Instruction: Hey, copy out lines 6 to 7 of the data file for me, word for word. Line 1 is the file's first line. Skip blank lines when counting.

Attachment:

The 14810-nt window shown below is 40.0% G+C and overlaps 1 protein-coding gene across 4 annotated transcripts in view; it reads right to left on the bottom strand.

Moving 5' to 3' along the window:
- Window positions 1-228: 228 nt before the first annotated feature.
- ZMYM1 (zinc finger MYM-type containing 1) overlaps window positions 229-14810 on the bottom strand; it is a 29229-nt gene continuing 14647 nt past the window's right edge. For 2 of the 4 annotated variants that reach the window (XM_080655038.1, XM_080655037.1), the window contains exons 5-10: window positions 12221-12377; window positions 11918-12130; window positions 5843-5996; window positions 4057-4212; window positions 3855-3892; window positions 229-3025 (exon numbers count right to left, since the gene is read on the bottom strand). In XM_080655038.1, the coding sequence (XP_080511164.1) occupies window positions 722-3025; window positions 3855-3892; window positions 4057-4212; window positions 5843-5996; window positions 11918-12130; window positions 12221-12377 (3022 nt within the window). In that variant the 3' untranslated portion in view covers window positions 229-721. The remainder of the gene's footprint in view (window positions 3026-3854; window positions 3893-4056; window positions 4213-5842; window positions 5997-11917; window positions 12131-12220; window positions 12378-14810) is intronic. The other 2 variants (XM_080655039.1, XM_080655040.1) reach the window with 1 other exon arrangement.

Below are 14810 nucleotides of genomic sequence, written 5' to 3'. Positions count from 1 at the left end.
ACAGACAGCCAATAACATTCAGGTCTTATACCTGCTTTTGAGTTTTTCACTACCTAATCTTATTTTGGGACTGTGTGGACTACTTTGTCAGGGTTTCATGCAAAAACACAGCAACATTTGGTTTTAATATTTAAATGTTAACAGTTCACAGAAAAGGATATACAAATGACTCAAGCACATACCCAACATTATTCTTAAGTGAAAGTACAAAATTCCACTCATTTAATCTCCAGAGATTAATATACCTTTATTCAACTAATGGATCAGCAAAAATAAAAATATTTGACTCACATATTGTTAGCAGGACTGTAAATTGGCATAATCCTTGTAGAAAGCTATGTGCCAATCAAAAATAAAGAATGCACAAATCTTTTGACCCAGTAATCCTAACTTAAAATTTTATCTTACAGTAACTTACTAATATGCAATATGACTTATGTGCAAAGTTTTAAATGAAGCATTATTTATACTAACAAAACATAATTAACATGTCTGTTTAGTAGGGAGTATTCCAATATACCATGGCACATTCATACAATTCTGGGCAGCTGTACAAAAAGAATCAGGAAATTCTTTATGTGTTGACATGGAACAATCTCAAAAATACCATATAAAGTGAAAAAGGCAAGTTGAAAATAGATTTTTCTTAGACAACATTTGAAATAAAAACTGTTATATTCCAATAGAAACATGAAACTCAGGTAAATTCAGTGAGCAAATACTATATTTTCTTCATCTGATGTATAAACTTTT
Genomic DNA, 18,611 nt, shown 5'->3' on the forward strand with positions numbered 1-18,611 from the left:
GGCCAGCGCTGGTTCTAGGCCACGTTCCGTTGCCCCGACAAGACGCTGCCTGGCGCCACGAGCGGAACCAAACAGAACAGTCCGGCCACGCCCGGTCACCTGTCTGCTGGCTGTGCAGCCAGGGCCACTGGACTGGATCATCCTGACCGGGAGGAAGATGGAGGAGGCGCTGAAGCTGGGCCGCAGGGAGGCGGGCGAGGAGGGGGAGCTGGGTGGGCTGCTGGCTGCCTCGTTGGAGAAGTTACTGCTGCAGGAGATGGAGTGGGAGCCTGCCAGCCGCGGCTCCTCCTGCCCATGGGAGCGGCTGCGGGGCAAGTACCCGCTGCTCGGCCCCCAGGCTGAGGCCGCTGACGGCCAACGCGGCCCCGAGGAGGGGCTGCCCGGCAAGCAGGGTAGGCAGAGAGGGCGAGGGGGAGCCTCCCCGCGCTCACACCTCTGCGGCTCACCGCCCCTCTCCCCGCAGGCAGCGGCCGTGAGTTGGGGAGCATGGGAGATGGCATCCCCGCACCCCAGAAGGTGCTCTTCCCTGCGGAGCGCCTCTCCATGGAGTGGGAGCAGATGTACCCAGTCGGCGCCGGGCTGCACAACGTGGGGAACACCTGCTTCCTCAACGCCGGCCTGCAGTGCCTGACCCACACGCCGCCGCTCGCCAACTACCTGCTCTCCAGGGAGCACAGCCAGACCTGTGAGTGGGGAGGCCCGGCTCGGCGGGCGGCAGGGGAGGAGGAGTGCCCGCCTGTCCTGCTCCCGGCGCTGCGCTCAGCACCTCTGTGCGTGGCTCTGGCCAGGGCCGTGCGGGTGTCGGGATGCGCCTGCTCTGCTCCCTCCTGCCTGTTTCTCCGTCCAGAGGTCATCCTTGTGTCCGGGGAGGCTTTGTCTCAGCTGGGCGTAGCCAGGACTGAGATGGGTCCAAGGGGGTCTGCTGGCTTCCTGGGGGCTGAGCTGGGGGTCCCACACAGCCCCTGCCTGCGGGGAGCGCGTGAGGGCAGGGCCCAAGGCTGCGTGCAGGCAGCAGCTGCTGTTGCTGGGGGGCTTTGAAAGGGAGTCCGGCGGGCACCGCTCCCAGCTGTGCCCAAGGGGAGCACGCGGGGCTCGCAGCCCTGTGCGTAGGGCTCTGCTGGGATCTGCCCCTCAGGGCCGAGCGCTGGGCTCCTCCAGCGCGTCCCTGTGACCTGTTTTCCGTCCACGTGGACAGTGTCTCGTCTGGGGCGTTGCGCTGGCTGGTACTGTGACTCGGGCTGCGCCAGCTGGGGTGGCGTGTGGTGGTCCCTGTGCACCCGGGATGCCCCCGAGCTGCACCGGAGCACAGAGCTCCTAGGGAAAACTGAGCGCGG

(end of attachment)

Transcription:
ACAGACAGCCAATAACATTCAGGTCTTATACCTGCTTTTGAGTTTTTCACTACCTAATCTTATTTTGGGACTGTGTGGACTACTTTGTCAGGGTTTCATGCAAAAACACAGCAACATTTGGTTTTAATATTTAAATGTTAACAGTTCACAGAAAAGGATATACAAATGACTCAAGCACATACCCAACATTATTCTTAAGTGAAAGTACAAAATTCCACTCATTTAATCTCCAGAGATTAATATACCTTTATTCAACTAATGGATCAGCAAAAATAAAAATATTTGACTCACATATTGTTAGCAGGACTGTAAATTGGCATAATCCTTGTAGAAAGCTATGTGCCAATCAAAAATAAAGAATGCACAAATCTTTTGACCCAGTAATCCTAACTTAAAATTTTATCTTACAGTAACTTACTAATATGCAATATGACTTATGTGCAAAGTTTTAAATGAAGCATTATTTATACTAACAAAACATAATTAACATGTCTGTTTAGTAGGGAGTATTCCAATATACCATGGCACATTCATACAATTCTGGGCAGCTGTACAAAAAGAATCAGGAAATTCTTTATGTGTTGACATGGAACAATCTCAAAAATACCATATAAAGTGAAAAAGGCAAGTTGAAAATAGATTTTTCTTAGACAACATTTGAAATAAAAACTGTTATATTCCAATAGAAACATGAAACTCAGGTAAATTCAGTGAGCAAATACTATATTTTCTTCATCTGATGTATAAACTTTT
Genomic DNA, 18,611 nt, shown 5'->3' on the forward strand with positions numbered 1-18,611 from the left: